On Linux Mint, when I view the /etc/resolv.conf file, the first comment states that the /etc/resolv.conf file is generated by resolvconf(8).

~ $ cat /etc/resolv.conf
# Dynamic resolv.conf(5) file for glibc resolver(3) generated by resolvconf(8)

To paraphrase the resolvconf(8) man page, "the resolvconf program is run by DHCP clients such as dhclient".

I run dhclient wlan0.

~ $ dhclient wlan0

Dhclient should cause the resolvconf program to update /etc/resolv.conf. The /var/lib/dhcp/dhclient.leases file verifies that I am able to lease the IP address of the nameserver (

~ $ cat /var/lib/dhcp/dhclient.leases 
lease {
  interface "wlan0";
  . . .
  option domain-name-servers;
  . . .

However, the /etc/resolv.conf file is not updated. The /etc/resolv.conf file has nameserver

~ $ cat /etc/resolv.conf
# Dynamic resolv.conf(5) file for glibc resolver(3) generated by resolvconf(8)
search software.eng.apl

There are no nameservers listed in /etc/network/interfaces.

~ $ cat /etc/network/interfaces
# interfaces(5) file used by ifup(8) and ifdown(8)
auto lo
iface lo inet loopback

I am not sure what I am missing here to get the /etc/resolv.conf file to update using the nameserver being leased from the DHCP server. The DHCP server is a Linux CentOS machine using DHCPD.

  • Is /etc/resolv.conf a file or a symlink? – fpmurphy Apr 16 '17 at 2:06
  • It looks like /etc/resolv.conf is symbolically linked to /run/resolvconf/resolv.conf. Both files are identical. Thanks for the suggestion. I'll chase this and see if it turns into an answer to the problem. – JeremyCanfield Apr 16 '17 at 2:44
  • 1
    With nameserver, you are running some kind of nameserver or DNS proxy yourself. That proxy in turn will use the nameserver provided by dhclient. If you really want this to be visible in resolv.conf, disable your DNS proxy. – dirkt Apr 16 '17 at 5:19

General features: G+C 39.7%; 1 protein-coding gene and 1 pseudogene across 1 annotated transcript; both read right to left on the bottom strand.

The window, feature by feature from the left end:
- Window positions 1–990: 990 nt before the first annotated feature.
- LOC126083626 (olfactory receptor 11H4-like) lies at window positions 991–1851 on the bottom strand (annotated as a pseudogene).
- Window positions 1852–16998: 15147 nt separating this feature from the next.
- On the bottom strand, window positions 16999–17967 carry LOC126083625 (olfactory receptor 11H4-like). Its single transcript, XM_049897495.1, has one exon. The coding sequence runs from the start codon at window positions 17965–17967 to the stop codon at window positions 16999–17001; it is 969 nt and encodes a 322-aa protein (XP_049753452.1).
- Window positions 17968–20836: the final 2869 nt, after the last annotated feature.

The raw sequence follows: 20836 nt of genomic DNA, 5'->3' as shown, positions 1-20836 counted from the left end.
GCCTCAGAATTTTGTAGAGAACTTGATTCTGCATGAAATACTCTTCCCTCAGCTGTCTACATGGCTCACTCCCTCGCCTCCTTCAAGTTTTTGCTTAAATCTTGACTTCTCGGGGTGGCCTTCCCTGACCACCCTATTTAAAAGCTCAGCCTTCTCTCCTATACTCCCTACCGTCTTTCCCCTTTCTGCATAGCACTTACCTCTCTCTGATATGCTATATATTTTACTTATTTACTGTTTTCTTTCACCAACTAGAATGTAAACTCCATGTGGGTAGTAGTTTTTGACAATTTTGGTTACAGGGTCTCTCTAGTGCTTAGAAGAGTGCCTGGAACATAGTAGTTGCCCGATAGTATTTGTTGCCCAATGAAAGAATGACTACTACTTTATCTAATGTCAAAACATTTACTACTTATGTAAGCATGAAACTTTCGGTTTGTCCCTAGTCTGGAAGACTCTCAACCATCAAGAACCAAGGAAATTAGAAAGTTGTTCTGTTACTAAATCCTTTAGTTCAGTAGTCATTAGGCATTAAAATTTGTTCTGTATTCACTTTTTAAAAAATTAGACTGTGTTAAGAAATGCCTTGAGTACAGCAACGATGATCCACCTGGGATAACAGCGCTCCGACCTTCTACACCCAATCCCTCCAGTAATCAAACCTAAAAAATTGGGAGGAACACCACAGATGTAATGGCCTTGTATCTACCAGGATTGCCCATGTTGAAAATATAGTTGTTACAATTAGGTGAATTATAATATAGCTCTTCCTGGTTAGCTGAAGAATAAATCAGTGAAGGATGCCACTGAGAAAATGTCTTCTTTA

• Possibly the same issue: unix.stackexchange.com/questions/175526/… – Kusalananda Apr 16 '17 at 7:27

Mint and other modern distros ship with mdns by default, which wraps the regular public DNS with a local "decentralized" wrapper which enables zeroconf support for your local network. Basically, a local DNS server resolves names in the local network it has discovered, then falls back to the (now proxied) public DNS for public Internet resolution, i.e. for names outside of your local network.

In so many words, your resolv.conf is correct and appropriate for this scenario, and if mdns has problems accessing your ISP's nameserver, you should look inside its configuration - though of course, if you don't care about zeroconf support, disabling mdns (and then probably also Avahi) lets you manage resolv.conf in the traditional fashion.

See also e.g. https://help.ubuntu.com/community/HowToZeroconf

  • Fascinating. Thank you very much for sharing this intel around mdns. I sure am glad there is a logic reason for this behavior. I apologize, I do not yet have enough reputation to up-vote your answer. – JeremyCanfield Apr 16 '17 at 12:47

I had the same problem as described in the OP but none of the previous answers worked for me. I'm running Linux Mint 18 and I discovered this problem when trying to use networking features inside a docker container. Docker was expecting to resolve DNS values from /etc/resolv.conf. But since the only nameserver listed was, docker networking was unsuccessful.

I found another solution on askubuntu that worked for me. I'm posting it here as a cross reference in case it helps someone.

NetworkManager is the program which (via the resolvconf utility) inserts address into resolv.conf. NetworkManager inserts that address if and only if it is configured to start an instance of the dnsmasq program to serve as a local forwarding nameserver. That dnsmasq instance listens for queries at address

If you do not want to use a local forwarding nameserver then configure NetworkManager not to start a dnsmasq instance and not to insert that address. In /etc/NetworkManager/NetworkManager.conf comment out the line dns=dnsmasq

sudo vim /etc/NetworkManager/NetworkManager.conf


and restart the NetworkManager service.

sudo service network-manager restart

In this mode, NetworkManager updates /etc/resolv.conf (still via resolvconf) to include the nameserver addresses NetworkManager has for active connections.

If you want to disable the resolvconf mechanism for updating resolv.conf and just use a static resolv.conf file, do the following.

sudo rm -f /etc/resolv.conf  # Delete the symbolic link
sudo vim /etc/resolv.conf   # Create static file

you can edit /etc/dhcp/dhclient.conf edit the line by uncommenting #prepend domain-name-server

  • Can you explain how this answers the question? – Stephen Rauch Aug 3 '17 at 14:37
  • using prepend domain-name-server allows you to add custom domain name servers – stephen ngetich Aug 3 '17 at 14:47

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